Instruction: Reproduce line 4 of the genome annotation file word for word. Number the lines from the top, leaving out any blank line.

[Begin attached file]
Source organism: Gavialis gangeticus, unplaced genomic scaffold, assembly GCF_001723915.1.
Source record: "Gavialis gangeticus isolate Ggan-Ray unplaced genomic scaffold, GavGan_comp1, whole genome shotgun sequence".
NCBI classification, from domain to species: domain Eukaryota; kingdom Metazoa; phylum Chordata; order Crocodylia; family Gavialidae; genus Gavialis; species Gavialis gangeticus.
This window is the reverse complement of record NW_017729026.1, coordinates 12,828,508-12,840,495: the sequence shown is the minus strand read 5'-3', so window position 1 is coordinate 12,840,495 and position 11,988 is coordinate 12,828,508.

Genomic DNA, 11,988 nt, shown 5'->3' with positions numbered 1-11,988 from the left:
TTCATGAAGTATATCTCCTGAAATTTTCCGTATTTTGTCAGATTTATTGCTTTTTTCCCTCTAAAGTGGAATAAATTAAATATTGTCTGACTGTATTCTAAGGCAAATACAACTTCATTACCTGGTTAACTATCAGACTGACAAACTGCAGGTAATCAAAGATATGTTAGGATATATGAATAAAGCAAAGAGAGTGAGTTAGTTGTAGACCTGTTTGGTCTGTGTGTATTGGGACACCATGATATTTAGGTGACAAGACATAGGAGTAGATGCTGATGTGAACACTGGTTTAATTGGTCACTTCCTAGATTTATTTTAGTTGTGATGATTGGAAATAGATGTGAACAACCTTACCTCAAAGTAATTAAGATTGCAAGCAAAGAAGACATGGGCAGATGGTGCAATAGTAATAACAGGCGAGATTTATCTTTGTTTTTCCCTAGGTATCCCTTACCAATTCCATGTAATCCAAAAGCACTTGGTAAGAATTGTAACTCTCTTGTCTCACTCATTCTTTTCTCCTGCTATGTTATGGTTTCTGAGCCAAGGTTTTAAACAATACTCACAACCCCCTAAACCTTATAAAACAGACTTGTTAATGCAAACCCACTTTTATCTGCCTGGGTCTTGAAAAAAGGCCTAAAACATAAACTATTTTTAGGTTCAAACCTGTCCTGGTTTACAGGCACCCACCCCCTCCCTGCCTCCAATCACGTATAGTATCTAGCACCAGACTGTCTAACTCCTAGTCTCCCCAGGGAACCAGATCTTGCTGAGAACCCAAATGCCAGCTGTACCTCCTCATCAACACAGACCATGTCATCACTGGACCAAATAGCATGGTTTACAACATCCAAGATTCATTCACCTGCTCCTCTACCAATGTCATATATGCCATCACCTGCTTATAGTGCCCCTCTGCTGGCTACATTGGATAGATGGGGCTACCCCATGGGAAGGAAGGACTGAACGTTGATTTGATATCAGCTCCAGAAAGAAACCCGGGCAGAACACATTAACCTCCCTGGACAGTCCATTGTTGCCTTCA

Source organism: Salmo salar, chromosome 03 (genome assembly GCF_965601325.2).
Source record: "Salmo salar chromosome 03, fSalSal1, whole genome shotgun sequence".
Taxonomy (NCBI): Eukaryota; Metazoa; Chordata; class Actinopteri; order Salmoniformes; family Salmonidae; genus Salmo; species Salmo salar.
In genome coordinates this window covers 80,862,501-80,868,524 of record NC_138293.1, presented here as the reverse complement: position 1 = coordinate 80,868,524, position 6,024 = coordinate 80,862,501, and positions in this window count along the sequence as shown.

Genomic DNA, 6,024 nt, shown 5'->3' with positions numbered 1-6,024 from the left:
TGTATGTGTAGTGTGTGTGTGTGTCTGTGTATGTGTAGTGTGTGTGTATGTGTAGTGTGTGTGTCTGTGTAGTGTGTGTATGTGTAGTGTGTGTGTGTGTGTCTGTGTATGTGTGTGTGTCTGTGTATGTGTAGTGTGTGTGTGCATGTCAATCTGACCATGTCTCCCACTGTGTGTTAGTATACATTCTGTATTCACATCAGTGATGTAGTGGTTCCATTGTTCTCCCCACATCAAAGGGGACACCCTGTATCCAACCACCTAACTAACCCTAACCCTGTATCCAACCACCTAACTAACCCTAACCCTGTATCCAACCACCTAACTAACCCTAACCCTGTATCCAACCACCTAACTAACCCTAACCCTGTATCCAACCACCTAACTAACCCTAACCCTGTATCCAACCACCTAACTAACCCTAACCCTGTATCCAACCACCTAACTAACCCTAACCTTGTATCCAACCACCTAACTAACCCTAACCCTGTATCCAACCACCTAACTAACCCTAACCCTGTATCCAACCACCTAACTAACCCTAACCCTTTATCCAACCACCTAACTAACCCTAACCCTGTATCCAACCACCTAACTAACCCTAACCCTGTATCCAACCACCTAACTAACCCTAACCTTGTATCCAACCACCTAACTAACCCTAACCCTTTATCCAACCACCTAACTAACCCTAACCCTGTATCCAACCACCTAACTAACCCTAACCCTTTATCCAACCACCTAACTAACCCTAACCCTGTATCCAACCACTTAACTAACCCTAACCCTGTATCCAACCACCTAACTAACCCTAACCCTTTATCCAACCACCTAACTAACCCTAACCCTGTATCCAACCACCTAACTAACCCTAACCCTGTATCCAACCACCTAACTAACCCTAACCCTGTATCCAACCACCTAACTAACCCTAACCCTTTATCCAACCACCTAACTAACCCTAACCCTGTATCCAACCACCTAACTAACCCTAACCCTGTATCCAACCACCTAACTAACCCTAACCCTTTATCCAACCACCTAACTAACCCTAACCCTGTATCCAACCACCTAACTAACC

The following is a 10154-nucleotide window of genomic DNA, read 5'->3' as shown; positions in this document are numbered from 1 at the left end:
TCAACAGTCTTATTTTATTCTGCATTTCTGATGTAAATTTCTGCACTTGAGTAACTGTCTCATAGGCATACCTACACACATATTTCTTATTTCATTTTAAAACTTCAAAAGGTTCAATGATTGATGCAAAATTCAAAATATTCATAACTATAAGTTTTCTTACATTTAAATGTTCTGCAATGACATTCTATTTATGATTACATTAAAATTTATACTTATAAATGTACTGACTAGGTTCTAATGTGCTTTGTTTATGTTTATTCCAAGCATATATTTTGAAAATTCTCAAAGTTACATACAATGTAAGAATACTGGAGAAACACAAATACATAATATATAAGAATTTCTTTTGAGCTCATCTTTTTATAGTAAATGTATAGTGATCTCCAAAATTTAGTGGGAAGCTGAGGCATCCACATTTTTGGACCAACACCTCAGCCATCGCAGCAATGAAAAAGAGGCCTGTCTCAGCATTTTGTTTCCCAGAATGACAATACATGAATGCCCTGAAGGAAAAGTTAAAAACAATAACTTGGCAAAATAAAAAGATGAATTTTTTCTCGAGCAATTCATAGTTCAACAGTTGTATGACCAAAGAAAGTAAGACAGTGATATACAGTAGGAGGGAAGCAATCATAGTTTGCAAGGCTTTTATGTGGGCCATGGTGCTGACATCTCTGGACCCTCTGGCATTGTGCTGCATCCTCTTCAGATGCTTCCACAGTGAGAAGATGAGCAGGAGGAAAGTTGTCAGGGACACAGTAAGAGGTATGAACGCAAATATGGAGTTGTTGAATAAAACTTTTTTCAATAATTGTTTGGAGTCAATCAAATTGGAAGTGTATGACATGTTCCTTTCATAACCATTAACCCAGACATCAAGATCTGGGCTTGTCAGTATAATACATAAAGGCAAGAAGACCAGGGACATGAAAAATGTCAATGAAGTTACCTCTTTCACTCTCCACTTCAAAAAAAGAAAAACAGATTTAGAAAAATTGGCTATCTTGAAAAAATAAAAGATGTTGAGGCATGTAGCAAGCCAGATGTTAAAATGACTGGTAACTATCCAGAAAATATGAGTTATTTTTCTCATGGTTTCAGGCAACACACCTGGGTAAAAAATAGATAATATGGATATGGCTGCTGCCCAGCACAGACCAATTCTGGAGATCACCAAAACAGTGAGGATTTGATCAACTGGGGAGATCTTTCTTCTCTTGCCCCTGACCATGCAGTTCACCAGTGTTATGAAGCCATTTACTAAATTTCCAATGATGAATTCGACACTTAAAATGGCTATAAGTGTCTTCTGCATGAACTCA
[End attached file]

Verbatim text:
This window is the reverse complement of record NW_017729026.1, coordinates 12,828,508-12,840,495: the sequence shown is the minus strand read 5'-3', so window position 1 is coordinate 12,840,495 and position 11,988 is coordinate 12,828,508.